Meltdown and Spectre Analysis and Current Status

There seems to be a lot of complacent or feel-good news that Meltdown and Spectre will solve themselves or that no worry or care should be taken from users but this couldn’t be further from the truth.  In reality while CPU makers say “there are no known cases of exploits” doesn’t do much to allay fears of those in the know.  This is because Spectre and Meltdown will not leave any trace or evidence that you’ve been hacked.  Although it can be argued that there may be some signs of unauthorized access if that was how access was gained.

However, the nature of Spectre and Meltdown allow for normal authorized users, programs and even scripts on websites to exploit you.  This is why it is so scary as there’s really no way to be certain you haven’t been breached.

It’s an issue for everyone because these exploits could impact anything from your bank, transportation/transit, airplanes, nuclear power plants, and basically anything else that relies on computing security since Meltdown and Spectre are a complete breakdown of those barriers.  I won’t go into more of the basic details but I did make a quick “take on the issue here“.

The good news

There were patches quickly released for a lot of Linux, Windows and Mac devices.  However this doesn’t mean that the users installed the patches or that all users have the ability or access to do so.  Take for example physically remote computers, devices and perhaps some that are running headless that may not be easily accessible or that for some reason have patches disabled (this is more common than you’d think in production or mission critical environments).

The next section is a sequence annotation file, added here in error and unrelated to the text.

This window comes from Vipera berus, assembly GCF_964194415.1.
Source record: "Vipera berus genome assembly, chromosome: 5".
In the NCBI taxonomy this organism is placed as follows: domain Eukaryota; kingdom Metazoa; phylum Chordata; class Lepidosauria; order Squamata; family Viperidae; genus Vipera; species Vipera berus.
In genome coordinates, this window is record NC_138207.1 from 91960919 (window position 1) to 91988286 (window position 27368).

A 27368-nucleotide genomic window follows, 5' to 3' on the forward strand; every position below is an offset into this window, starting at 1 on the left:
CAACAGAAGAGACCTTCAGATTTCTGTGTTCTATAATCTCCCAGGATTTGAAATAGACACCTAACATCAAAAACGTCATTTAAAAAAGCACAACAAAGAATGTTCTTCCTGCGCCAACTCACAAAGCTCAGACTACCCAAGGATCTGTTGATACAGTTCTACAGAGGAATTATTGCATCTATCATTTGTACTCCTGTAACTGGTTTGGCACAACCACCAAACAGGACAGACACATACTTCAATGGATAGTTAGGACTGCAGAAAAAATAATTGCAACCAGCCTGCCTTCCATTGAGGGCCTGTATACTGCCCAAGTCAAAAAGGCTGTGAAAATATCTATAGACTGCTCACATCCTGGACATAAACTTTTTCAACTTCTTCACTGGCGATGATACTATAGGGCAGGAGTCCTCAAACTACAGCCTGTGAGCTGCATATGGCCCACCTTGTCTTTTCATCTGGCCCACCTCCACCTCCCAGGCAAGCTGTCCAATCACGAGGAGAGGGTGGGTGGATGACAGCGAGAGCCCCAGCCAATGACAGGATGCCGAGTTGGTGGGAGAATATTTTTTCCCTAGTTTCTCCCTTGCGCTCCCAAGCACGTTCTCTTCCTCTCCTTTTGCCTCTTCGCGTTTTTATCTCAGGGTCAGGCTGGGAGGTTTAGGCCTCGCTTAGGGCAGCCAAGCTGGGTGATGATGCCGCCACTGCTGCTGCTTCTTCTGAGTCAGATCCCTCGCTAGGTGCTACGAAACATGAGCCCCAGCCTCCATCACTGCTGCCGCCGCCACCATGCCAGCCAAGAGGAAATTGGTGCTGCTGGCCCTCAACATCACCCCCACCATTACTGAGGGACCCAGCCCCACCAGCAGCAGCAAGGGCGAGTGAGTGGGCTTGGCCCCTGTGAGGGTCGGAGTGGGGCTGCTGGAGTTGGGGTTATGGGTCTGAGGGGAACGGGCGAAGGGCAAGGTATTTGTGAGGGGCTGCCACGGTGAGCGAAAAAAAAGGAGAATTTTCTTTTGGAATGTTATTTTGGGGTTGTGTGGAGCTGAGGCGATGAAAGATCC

Then what about old and unsupported versions of operating systems or that old security system, phone, or TV box, or even ATM whose manufacturer may not be around anymore or is just simply not offering support?

It’s the same issue with many common worms and viruses, patches, and fixes may be issued but millions or more are often still affected long after for various reasons.

The bad news

Even if we assume that Google discovered these flaws first, and if we assume they weren’t mandated to be put there via ARM, AMD and Intel what about insiders who know about this back in June or even earlier on?   From that point a number of individuals and groups could have compromised or damaged sensitive data and computer systems.  There’s still time since a lot of devices and people will not be patched yet.

And to make things worse, the only true way to solve this issue is with a CPU microcode update, which is not simple to deploy especially on embedded devices and any mistake can lead to a bricked device.

These OS patches are just that “patch work”, a hack or work around to mitigate the issue.

Then there’s the question of “we know there are 3 variants or vectors of attack”.  What if there are others that are not yet discovered?  You can be well equipped and funded organizations/hacking groups are working on this as we speak and they certainly won’t be disclosing it.  Until all devices have microcode updates there’s no way to certain we are safe from unknown vectors related to Spector and Meltdown.

What can you do?

Simply look out for the latest updates for your devices/phones/computers and install the update but don’t falsely assume a new update means you are protected unless you’ve read so that “this update fixes the Spectre and Meltdown” issue.

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